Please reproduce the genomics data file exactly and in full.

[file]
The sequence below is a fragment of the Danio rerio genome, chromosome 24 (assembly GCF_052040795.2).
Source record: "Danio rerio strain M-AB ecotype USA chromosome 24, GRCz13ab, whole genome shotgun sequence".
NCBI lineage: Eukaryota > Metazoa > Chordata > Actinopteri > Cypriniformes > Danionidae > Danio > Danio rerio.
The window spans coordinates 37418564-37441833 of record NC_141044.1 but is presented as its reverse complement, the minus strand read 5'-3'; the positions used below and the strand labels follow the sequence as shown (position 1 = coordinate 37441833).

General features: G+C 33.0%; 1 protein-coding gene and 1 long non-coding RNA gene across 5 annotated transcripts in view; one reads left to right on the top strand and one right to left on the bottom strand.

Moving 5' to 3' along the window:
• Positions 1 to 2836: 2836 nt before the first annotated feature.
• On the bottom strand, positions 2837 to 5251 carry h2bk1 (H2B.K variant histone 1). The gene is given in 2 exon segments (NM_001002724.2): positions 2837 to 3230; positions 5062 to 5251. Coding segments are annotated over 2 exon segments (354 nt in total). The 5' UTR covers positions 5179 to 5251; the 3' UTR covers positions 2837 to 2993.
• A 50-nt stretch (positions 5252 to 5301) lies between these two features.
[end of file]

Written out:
The sequence below is a fragment of the Danio rerio genome, chromosome 24 (assembly GCF_052040795.2).
Source record: "Danio rerio strain M-AB ecotype USA chromosome 24, GRCz13ab, whole genome shotgun sequence".
NCBI lineage: Eukaryota > Metazoa > Chordata > Actinopteri > Cypriniformes > Danionidae > Danio > Danio rerio.
The window spans coordinates 37418564-37441833 of record NC_141044.1 but is presented as its reverse complement, the minus strand read 5'-3'; the positions used below and the strand labels follow the sequence as shown (position 1 = coordinate 37441833).

General features: G+C 33.0%; 1 protein-coding gene and 1 long non-coding RNA gene across 5 annotated transcripts in view; one reads left to right on the top strand and one right to left on the bottom strand.

Moving 5' to 3' along the window:
• Positions 1 to 2836: 2836 nt before the first annotated feature.
• On the bottom strand, positions 2837 to 5251 carry h2bk1 (H2B.K variant histone 1). The gene is given in 2 exon segments (NM_001002724.2): positions 2837 to 3230; positions 5062 to 5251. Coding segments are annotated over 2 exon segments (354 nt in total). The 5' UTR covers positions 5179 to 5251; the 3' UTR covers positions 2837 to 2993.
• A 50-nt stretch (positions 5252 to 5301) lies between these two features.